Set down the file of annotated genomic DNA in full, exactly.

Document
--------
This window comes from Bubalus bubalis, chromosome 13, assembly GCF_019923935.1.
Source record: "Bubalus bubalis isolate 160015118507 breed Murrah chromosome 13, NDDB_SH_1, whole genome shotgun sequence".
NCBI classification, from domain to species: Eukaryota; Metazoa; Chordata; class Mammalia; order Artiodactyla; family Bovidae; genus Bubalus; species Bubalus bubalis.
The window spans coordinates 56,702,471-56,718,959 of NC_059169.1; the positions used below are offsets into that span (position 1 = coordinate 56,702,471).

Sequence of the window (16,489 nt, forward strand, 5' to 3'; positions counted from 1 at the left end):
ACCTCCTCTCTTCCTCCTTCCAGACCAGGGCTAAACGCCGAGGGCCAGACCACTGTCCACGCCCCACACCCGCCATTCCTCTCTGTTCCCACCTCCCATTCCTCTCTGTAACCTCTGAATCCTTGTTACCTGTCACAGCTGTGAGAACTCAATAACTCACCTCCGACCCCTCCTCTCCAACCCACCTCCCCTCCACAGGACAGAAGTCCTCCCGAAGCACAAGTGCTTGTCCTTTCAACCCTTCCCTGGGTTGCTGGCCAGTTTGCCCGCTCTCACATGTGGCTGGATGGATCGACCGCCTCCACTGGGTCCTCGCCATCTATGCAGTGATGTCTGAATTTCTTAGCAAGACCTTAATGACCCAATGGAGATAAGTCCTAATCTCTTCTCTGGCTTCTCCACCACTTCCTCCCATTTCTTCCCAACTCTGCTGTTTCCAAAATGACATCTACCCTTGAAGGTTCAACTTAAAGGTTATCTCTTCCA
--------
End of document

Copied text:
This window comes from Bubalus bubalis, chromosome 13, assembly GCF_019923935.1.
Source record: "Bubalus bubalis isolate 160015118507 breed Murrah chromosome 13, NDDB_SH_1, whole genome shotgun sequence".
NCBI classification, from domain to species: Eukaryota; Metazoa; Chordata; class Mammalia; order Artiodactyla; family Bovidae; genus Bubalus; species Bubalus bubalis.
The window spans coordinates 56,702,471-56,718,959 of NC_059169.1; the positions used below are offsets into that span (position 1 = coordinate 56,702,471).

Sequence of the window (16,489 nt, forward strand, 5' to 3'; positions counted from 1 at the left end):
ACCTCCTCTCTTCCTCCTTCCAGACCAGGGCTAAACGCCGAGGGCCAGACCACTGTCCACGCCCCACACCCGCCATTCCTCTCTGTTCCCACCTCCCATTCCTCTCTGTAACCTCTGAATCCTTGTTACCTGTCACAGCTGTGAGAACTCAATAACTCACCTCCGACCCCTCCTCTCCAACCCACCTCCCCTCCACAGGACAGAAGTCCTCCCGAAGCACAAGTGCTTGTCCTTTCAACCCTTCCCTGGGTTGCTGGCCAGTTTGCCCGCTCTCACATGTGGCTGGATGGATCGACCGCCTCCACTGGGTCCTCGCCATCTATGCAGTGATGTCTGAATTTCTTAGCAAGACCTTAATGACCCAATGGAGATAAGTCCTAATCTCTTCTCTGGCTTCTCCACCACTTCCTCCCATTTCTTCCCAACTCTGCTGTTTCCAAAATGACATCTACCCTTGAAGGTTCAACTTAAAGGTTATCTCTTCCA